Originally posted by notmindcontrolled
I haven't read all of this. There are about three books I am reading now. I have speed read through it and it is about to take the front seat.
Please everyone read and let's get a good friendly disscusion going here.
The degree as described here is presented by an anti-masonic site. vatican assasins does not fill you with confidence of a reasoned well balanced
The word J-B-O has been dropped from most if not all UK Royal Arch.
The York Site works diffently to the UK Royal Arch but I believe the basic ceremony is much the same.
for many years the Post of Grand Chaplain has been taken by the Arch Bishop of Canterbury or a high Ranking Bishop. This tradition has only been
broken in recent years. L believe in the 1970's the Angican Church and the Grand Lodge of England met and arranged to change the word used in Royal
arch to Jah....... This at the time seemed acceptable to the established Church in England.
Duncan's ritual was the words and meanings of Duncan , and may well be perfectly acceptale to a large number of Freemasons but as no man speaks alone
for Freemasonry , you can not take that as a blanket acceptance by all Freemasons.
There are also other explanations of the word J-B-L which differ greatly from the one presented here. As there is no record of the original meanings
each attributed meaning must be speculation.
I offer here an explanation from another poster on another board:
There may be some ears in here that are not ready to accept this, but an investigation of Mr. Pyle's claims concerning the name "J-B-O" are
absolutely on target. The "J" is a no-brainer, and has already been conceded by practically everyone here. The others were a bit more of a problem,
and truthfully, I thought at first you were far off the mark. The name of "O" was the one I took on first, because I had never heard a suggestion of
a Greek God named On. Nowhere in anything I have or in anything I could find online suggested any different, so I was ready to disagree totally. Then
I re-read the post and saw I had been mistaken and you were not even hinting at a "Greek God" at all, but a Greek word for the God of the Bible.
Next I tried a Septuagint concordance, and there was not even a word "on" included. A lexicon, and a New Testament Greek concordance still turned up
nothing. I was literally about to give up and refute your claim, when I thought about the Septuagint itself and figured it wouldn't hurt to look.
When I did so, checking the Exodus 3:14 reference, there it was, right before me, only instead of the Greek letter omicron (“short” o), it was the
omega (“long” o). Can’t see it in the English, but it’ll sure throw you for a loop in Greek. Then I had the idea this wasn’t really a name
for God at all, but simply a form of the Hebrew “I AM” verb, and began to research it from that angle. I ran into a snag when checking out the
reference I found from Hosea 12:4, where I found in the side-by-side English translation of the Septuagint, a mention of the “house of On.” I had
a problem because it simply was not there in my other English translation (NKJV). At least it wasn’t there until I recognized that “house of On”
was translated as “Bethel” in my English version. Took me longer than it should have, but finally realized that the translation of “Bethel”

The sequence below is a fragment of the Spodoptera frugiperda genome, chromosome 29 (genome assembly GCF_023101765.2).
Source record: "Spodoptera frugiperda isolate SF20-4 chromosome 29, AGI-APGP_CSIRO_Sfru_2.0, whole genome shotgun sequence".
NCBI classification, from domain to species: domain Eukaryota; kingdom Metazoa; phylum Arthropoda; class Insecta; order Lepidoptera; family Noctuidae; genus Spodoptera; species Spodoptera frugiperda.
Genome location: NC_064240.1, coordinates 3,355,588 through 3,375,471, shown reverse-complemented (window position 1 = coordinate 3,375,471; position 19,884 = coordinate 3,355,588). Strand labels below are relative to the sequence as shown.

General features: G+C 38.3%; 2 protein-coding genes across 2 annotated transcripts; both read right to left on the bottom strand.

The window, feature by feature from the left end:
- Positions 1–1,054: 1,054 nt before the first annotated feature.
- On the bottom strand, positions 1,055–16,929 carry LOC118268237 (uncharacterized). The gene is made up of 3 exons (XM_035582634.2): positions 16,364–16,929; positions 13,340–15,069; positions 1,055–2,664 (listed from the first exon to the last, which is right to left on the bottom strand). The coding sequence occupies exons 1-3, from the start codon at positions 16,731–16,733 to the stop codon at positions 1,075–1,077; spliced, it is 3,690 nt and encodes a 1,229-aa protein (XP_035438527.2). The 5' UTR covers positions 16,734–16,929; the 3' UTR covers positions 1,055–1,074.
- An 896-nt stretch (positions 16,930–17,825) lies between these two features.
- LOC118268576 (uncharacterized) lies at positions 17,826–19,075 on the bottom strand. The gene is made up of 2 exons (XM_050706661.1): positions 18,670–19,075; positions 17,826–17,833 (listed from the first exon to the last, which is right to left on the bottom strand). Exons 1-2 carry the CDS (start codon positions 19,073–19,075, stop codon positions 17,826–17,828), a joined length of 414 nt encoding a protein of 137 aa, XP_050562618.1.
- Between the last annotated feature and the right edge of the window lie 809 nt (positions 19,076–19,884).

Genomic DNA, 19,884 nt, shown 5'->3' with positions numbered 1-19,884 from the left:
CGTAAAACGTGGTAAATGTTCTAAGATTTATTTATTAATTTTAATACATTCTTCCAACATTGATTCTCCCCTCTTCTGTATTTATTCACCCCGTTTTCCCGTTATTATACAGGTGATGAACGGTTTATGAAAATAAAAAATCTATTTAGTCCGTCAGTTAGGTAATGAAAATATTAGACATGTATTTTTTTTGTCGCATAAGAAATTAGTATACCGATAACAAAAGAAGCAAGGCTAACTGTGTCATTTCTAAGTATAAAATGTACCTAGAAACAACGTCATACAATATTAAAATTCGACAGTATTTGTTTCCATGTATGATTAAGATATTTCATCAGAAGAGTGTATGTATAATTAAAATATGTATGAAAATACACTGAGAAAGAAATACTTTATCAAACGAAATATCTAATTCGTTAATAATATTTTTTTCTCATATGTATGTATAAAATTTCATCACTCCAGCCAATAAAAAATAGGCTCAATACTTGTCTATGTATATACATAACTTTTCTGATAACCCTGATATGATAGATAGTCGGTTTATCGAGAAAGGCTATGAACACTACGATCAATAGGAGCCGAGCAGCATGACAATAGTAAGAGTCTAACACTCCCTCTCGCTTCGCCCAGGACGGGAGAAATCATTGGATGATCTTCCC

literally means “house of God,” and so “house of On” was an equivalent. A tedious process of discovery, but found it eventually.
The “bul” was much harder, but only because I made it so by starting at the harder sources first. I first started an internet search on the hunch
that “bel” and “ba’al” may not be one and the same. All I came across were places where they are spoken of interchangeably, and a
non-canonical book about Daniel and Bel. Since I knew it was more or less an equivalent of “ba’al,” I started the search at “ba’al.” This
was a bit harder, because I had to re-familiarize with the Hebrew lettering and reverse reading. Also, even though I have a Hebrew-English Bible, it
is not one of your better versions, the Hebrew lettering is difficult to determine in places. I was not finding “ba’al” in the passage in Isaiah
54:5, nor was I finding it in a Hebrew concordance. Something finally told me to look in the Strong’s concordance and get an idea what I was l
looking for. When I did, there it was plain as could be, and I looked up the corresponding number. I found it, and it’s there, plain as you want it
to be, “ba’al” as the Hebrew word for “husband.” The word can also mean “master,” so that the verse translated comes to, “For the Lord
your Maker is your Master.” (For those interested, it is in KJV concordance as #1167. “Ba’al” with a capital is under #1168 as the Canaanite
deity. I assumed the root word may be somewhat different, but the two in the Hebrew are exactly the same.)
My conclusion is, Mr. Pyle, you have made an excellent case for a strictly biblical origin for this word that has been suggested as a combination of
gods that include a pagan fertility god adopted from the area around them, and an Egyptian sun god. The conclusions are simple:
(1) “J” = a shortened form of “Yahweh” or “Jehovah.”
(2) “B” = another form of “ba’al,” translated as “husband” throughout most of the Old Testament, but also translated as “master” in
Exodus 22:8, and Judges 19:22-23.
(3) “O” = the same name God gave Moses when questioned, “whom shall I say has sent me?” The fact that this is a name for God is clear from the
passage in Hosea 12:4, translating “house of On” from the Septuagint Greek version, which corresponds to the Hebrew “Bethel,” which means
“House of God.”
Just as feasible as Duncans but by definition it must be speculative.